REVIEW: Fresh hops make Celebration Ale a true seasonal

Brian Sorensen

It’s no secret that Sierra Nevada Brewing Company is my favorite brewery on the planet. As I wrote in an earlier review, Sierra Nevada served as my “gateway” beer brand – taking me from the mundane to the exquisite in terms of total beer experience. So the beer-geek fanboy in me was beyond excited to see that founder Ken Grossman had recently wrote a book about the brewery’s history called Beyond the Pale. I thoroughly enjoyed the read, which details the quick ascent of the brewery and its amazing roster of beers. One of the biggest hits on that roster was – and still is – Celebration Ale.

First brewed in 1981, Celebration Ale has built a cult following like no other. In Beyond the Pale Ken Grossman talks about one devoted fan who – when Sierra Nevada distribution was limited – would use his frequent flyer miles to travel from the east coast to California to pick up a supply of the coveted beer. Fortunately, Celebration is now available from coast-to-coast on a seasonal basis. From late November through the month of January you can most assuredly find this beer on store shelves. The annual release of Celebration Ale is a reason for ‘ahem’ celebration by beer geeks far and wide. Sorry, I couldn’t help myself there!

This time of year you would expect seasonal releases to be somewhat holiday-oriented, with spices like cinnamon, nutmeg, and coriander. There are several great examples of this approach – including Anchor Christmas Ale and Sam Adams Winter Lager. Sierra Nevada’s take on the holiday seasonal, however, is slightly different.

Celebration Ale is an unabashed American IPA. It is the quintessential “west coast” IPA, showcasing citrus and piney hops against a backbone of caramel malt. What makes Celebration a true seasonal is the fact that it’s brewed with the freshest hops available following each fall’s harvest. The quick turnaround from the hop fields to the brew kettle provides for a sensory experience that is different than the typical year-round IPA. The aroma is brighter, the taste is fuller. This IPA has more “oomph” than most you’ll find on the market. I was giddy when I heard Celebration was hitting Northwest Arkansas shelves after a 10-month absence.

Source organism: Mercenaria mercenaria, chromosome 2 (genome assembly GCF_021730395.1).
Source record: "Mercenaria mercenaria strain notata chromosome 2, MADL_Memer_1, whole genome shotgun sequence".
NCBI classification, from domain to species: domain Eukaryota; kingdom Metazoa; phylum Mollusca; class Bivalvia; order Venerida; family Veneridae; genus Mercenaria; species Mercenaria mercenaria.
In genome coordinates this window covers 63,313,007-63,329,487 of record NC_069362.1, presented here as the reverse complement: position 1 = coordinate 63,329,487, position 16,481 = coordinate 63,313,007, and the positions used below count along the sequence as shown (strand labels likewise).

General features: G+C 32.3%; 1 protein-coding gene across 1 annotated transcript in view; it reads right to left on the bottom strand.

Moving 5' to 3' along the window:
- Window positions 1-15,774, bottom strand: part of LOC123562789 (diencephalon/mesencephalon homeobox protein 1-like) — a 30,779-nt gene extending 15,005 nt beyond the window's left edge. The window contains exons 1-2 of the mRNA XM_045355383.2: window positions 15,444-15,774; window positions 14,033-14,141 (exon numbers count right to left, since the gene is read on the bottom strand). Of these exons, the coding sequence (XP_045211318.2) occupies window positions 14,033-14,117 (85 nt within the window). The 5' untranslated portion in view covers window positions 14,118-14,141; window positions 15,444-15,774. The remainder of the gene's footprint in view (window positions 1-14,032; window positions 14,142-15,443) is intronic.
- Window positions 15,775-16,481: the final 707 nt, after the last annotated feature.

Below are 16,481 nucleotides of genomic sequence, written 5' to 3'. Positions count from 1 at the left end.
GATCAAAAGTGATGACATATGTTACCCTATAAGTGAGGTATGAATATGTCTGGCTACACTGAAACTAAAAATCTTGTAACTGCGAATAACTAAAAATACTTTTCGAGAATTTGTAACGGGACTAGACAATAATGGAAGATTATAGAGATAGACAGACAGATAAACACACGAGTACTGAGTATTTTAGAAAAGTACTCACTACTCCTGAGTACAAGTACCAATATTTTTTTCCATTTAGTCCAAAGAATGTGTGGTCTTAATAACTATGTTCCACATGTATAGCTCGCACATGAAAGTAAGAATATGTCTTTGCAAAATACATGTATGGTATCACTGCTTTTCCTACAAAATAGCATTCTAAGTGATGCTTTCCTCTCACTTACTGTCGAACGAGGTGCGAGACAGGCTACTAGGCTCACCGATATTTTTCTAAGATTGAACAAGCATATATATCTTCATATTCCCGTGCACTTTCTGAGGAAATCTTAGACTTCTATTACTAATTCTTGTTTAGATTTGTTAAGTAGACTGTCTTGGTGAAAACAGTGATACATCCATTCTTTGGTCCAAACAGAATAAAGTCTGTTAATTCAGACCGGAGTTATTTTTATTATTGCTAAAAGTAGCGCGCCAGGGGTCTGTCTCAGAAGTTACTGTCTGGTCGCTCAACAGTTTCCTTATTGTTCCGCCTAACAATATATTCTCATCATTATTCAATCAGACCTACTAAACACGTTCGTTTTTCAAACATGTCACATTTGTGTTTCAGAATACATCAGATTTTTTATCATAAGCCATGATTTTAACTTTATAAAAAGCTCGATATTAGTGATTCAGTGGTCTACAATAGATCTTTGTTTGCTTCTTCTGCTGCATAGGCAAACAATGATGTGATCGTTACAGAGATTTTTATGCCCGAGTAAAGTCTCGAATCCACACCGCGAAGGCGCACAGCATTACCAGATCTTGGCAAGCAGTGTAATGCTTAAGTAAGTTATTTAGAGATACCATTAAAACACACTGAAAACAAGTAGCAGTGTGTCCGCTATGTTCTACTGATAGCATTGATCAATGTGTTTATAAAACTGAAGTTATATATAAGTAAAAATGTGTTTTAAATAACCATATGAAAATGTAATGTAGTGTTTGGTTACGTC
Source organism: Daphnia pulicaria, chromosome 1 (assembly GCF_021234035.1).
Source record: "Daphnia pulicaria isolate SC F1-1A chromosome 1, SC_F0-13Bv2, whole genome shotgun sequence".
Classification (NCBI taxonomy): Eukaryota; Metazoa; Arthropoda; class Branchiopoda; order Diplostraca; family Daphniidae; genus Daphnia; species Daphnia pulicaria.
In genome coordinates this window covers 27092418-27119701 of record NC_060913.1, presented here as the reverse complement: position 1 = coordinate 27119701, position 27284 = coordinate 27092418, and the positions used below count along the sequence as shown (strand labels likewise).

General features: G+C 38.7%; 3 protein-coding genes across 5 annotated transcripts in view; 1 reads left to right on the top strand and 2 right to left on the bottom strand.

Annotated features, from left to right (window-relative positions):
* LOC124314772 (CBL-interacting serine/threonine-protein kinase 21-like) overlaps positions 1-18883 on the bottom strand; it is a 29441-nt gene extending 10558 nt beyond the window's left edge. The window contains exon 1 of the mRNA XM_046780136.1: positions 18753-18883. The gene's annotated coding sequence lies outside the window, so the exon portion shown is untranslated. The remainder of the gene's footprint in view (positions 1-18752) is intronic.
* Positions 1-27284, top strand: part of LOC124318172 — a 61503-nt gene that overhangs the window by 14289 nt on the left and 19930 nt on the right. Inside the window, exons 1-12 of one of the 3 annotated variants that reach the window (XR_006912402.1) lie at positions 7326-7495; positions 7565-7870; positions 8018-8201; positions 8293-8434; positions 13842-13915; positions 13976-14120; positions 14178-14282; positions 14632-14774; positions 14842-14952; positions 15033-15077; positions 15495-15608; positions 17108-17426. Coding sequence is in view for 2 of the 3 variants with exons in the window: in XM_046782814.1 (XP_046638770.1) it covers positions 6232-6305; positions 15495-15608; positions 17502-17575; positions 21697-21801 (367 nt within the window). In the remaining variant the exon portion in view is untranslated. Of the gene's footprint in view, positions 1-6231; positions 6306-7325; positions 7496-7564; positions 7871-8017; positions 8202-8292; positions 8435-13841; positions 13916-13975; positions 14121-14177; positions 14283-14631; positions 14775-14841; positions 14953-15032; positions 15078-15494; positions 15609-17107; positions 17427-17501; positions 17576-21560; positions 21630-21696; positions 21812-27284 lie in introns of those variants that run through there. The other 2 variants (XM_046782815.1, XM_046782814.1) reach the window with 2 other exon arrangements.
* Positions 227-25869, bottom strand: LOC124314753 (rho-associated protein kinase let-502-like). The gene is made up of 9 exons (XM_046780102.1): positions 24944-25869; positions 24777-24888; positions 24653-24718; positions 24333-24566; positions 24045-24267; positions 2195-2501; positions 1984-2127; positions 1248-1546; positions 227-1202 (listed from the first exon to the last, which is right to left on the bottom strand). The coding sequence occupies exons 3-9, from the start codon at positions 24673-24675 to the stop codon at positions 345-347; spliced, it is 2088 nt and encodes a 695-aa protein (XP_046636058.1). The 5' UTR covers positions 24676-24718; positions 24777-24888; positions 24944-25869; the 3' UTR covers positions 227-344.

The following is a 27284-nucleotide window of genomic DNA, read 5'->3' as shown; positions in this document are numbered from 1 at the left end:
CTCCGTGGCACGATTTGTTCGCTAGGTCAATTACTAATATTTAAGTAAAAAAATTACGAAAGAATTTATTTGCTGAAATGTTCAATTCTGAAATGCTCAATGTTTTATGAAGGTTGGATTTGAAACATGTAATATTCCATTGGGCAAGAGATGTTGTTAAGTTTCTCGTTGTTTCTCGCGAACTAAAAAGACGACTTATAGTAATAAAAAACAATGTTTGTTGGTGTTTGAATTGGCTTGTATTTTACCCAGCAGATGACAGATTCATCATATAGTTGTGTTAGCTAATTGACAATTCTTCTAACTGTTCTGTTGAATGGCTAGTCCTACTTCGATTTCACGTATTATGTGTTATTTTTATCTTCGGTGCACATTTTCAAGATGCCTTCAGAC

Brian Sorensen

I bought a case of Celebration from a local beer store for around $40 after tax. It’s not the cheapest beer in the world, but it is perhaps one of the most fulfilling. The beer is packaged in the standard squatty brown bottles in which you’ll find all Sierra Nevada brews. Celebration’s label is festive and cheery, with a snow-capped log cabin sitting amongst a collection of evergreen trees. The beer is branded as “fresh hop ale” with the year highlighted on the neck label. Beer geeks love to compare years, just as wine connoisseurs are known to do.

I pulled a bottle from the case and poured it into a pint glass. The most striking thing about the pour was the massive head. Most beers can be emptied on first pass, but Celebration was too much for the glass to handle. I waited a few moments for the head to subside – though it did so only slightly – and then poured the rest into the glass. The head was a thick white pillow of foam, almost like a cloud. Redder than most IPAs, the color was bright and the beer was clear. Ample carbonation was present in the form of tiny bubbles. I swirled the glass to release the aroma and cupped it to my nose. The smell was intensely hoppy, but sweet and bright at the same time. Citrus and pine dominated, just as it would later on the tongue.

When swallowed, the beer was highlighted by grapefruit pith, piney resin, and the aforementioned caramel backbone. It finished slightly sweeter than it was dry (though not too sweet – a good balance). At 6.8% ABV, the alcohol was well-hidden. Some would argue that a 6.8% beer is too big to be sessionable, but the balance demonstrated by Celebration makes it so enjoyable that one is not enough. Two or three seems to be just right on most nights.

Overall, Celebration Ale is one of my all-time favorites and never disappoints. You have to be a fan of bitter, hoppy beers to enjoy this one, but it’s not over the top. The balance in this beer is outstanding, with crystal malts providing a sweet caramel foundation for the citrusy hops that define the beer.

In a season dominated by spicy holiday brews, Celebration Ale truly stands out. I highly recommend picking up a case or two before it disappears from local shelves. It’s a long time until next November, and you don’t want your taste buds to go that long before experiencing this outstanding beer.

Brian Sorensen
Brian is an admitted beer geek, occasional home brewer, and member of the Fayetteville Lovers of Pure Suds (FLOPS). You can follow him on Twitter at @EBSorensen.